06/04/09 7:55 PM ET
Unit's historic career like no other
Future Hall of Famer set numerous, historic records
By Steve Gilbert / MLB.com
The Giants left-hander is the 24th member of the 300-win club and just the sixth southpaw. He accomplished the mark with a dominating career in which he has compiled the second-most strikeouts in history behind only Nolan Ryan.
Johnson won his first Cy Young Award with the Mariners in 1995 and his most recent one with the D-backs in 2002. It was the last one that showed just how driven Johnson was.
Following his third straight Cy Young Award and a 2001 World Series co-Most Valuable Player Award -- and already regarded as one of the game's all-time greats -- Johnson showed up at Spring Training in 2002 and told reporters that he felt he could still improve. Remarkably, he did just that, putting together his best statistical season and leading Arizona to its third NL West title in four seasons.
Here is a recap of Johnson's Cy Young seasons:
1995: Johnson picked up his first Cy Young Award by securing 26 of 28 first-place votes. He won 18 games against just two losses, but none of the wins were as big as the three-hit complete game he tossed in a one-game playoff against the Angels. His .900 winning percentage broke Ron Guidry's AL mark for winning percentage in a season.
The Mariners were 27-3 in games started by Johnson and he equaled a career-high by throwing 160 pitches in a complete-game victory against the Indians. Down the stretch when the Mariners needed him the most, Johnson was 7-0 with a 1.45 ERA over his final 10 starts.
Johnson won Game 3 of the Division Series against the Yankees and returned on one day's rest to fan six in three innings of relief work as the Mariners won Game 5 to advance to the AL Championship Series.
1999: Johnson joined Gaylord Perry and Pedro Martinez as the only pitchers to that point to win a Cy Young Award in both leagues. In his first year in Arizona, he threw a career-high 271 2/3 innings and helped the D-backs win 100 games and the NL West in just their second year of existence.
His record was 17-9, but should have been much better as he lost four straight starts in which he compiled a 1.41 ERA. In the four games, the D-backs were no-hit, one-hit, two-hit and three-hit in succession.
Johnson was a strikeout machine, fanning 364 batters, including 23 games of 10-plus strikeouts, while leading the league with 12 complete games.
2000: Johnson became the third National League pitcher to win consecutive Cy Young Awards and the first left-hander to do it since Sandy Koufax in 1965-66. He reached the 3,000-strikeout plateau when he struck out Mike Lowell on Sept. 10 at Florida.
Johnson struck out 347 to lead the Majors and became the second pitcher in history to fan 300-plus batters in three consecutive seasons. He tied for the NL lead in complete games (eight), shutouts (three) and starts (35) while leading the league in winning percentage (.731).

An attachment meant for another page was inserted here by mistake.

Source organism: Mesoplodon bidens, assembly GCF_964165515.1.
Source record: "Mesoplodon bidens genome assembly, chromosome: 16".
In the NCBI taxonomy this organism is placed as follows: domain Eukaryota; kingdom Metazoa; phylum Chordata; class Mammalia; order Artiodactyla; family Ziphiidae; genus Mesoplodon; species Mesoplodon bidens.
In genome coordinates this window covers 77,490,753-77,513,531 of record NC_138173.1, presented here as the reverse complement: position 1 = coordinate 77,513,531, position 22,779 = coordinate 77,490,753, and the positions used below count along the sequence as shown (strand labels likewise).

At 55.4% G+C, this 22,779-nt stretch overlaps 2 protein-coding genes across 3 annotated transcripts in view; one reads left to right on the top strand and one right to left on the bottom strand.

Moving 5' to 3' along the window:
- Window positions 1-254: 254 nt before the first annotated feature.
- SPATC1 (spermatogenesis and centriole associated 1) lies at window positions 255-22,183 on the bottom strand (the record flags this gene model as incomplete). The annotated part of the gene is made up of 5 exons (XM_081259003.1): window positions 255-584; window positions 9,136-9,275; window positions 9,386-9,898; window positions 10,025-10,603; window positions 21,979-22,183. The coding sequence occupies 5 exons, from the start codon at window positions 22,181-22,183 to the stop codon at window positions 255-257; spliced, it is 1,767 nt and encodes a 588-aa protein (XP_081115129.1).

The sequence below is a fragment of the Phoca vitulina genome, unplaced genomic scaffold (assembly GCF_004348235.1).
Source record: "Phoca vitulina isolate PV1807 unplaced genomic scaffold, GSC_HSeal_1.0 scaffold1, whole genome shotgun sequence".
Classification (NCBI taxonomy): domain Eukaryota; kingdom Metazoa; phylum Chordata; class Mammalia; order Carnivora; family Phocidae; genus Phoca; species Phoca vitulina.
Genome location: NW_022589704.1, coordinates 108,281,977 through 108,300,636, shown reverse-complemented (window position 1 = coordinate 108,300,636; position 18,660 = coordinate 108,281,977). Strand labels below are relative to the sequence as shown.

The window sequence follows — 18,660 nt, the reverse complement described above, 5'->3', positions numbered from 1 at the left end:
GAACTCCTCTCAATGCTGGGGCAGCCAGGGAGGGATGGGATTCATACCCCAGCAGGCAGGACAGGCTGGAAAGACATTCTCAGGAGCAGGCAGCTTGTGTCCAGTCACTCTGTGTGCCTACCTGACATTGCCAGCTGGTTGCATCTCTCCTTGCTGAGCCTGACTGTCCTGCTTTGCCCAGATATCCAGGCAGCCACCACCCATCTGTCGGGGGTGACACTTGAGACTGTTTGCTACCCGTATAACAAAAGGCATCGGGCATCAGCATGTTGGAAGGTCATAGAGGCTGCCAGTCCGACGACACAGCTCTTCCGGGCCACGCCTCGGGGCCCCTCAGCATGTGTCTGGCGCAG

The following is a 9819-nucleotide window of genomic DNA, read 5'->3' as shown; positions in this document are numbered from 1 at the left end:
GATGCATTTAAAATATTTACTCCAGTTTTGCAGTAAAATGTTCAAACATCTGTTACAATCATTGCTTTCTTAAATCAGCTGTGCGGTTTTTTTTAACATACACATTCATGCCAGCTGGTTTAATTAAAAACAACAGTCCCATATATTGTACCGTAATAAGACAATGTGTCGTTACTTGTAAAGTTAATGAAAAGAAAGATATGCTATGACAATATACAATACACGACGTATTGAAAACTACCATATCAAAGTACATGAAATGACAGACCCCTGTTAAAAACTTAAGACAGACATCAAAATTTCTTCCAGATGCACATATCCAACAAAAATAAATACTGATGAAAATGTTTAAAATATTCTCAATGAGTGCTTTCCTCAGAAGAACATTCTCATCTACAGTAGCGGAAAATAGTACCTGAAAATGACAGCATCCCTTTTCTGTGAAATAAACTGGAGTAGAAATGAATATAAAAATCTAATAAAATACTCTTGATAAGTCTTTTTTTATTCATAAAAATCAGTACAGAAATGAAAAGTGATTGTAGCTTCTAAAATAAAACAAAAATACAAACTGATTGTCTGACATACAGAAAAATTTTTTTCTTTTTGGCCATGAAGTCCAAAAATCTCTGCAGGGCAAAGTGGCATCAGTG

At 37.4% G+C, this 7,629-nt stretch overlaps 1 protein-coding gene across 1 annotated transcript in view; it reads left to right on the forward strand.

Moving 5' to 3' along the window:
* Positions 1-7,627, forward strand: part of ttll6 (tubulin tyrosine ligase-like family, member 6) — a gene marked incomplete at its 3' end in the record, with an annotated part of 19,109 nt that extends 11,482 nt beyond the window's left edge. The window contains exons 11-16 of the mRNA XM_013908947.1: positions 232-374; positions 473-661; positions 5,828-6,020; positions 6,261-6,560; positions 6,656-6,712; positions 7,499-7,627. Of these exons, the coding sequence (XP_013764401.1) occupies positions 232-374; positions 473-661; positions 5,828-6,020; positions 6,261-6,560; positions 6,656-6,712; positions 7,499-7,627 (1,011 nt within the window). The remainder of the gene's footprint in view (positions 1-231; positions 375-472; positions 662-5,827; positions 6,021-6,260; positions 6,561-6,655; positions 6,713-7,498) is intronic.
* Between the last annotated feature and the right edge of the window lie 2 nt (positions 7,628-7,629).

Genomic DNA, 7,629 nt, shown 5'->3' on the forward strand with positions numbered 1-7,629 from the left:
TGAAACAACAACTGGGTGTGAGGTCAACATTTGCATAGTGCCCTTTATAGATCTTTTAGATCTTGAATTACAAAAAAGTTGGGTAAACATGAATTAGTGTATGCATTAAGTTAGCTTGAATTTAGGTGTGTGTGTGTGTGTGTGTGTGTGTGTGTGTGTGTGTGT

With a 15-2 record and a 2.01 ERA at the All-Star break, Johnson was named the NL starter in the Midsummer Classic.
2001: Johnson struck out a career-best 372 in 249 2/3 innings, the first time a pitcher had recorded 300 strikeouts in four consecutive seasons. His strikeouts per nine innings ratio of 13.4 was the best single-season mark in Major League history and he came within 11 strikeouts of Nolan Ryan's all-time mark.
Johnson tied a Major League record when he fanned 20 Reds on May 8, in Phoenix. He also set a record for strikeouts by a reliever with 16 when he threw seven innings when a suspended game against the Padres was resumed one day later. Down the stretch, with the D-backs battling for the NL West title, Johnson was 16-2 with a 2.21 ERA in his last 24 appearances and 12-1 in his final 13 decisions.
In the playoffs he was outstanding, going 5-1 with a 1.52 ERA in six games (five starts) as the D-backs became the quickest expansion franchise to win a World Series. Johnson won three games (Games 1, 6 and 7) in the World Series against the Yankees. He pitched in relief in Game 7 one night after throwing seven innings, the first pitcher in 55 years to come out of the bullpen in such a manner.
2002: Arguably the most impressive season of his career, Johnson captured the "Triple Crown" of pitching by leading the NL in wins (24), ERA (2.32) and strikeouts (334). It was the second time in NL history that a pitcher had accomplished that feat -- Dwight Gooden did so in 1985. Jake Peavy joined the elite group in 2007.
Johnson became the first pitcher in big league history to fan 300 or more batters in five straight seasons. He started the year with a 6-0 April and finished with a 5-0 September as the D-backs won the NL West again.
He continued his climb up the all-time strikeout list that year, moving from ninth to fourth while passing Walter Johnson, Perry, Don Sutton, Tom Seaver and Bert Blyleven.
Steve Gilbert is a reporter for MLB.com. This story was not subject to the approval of Major League Baseball or its clubs.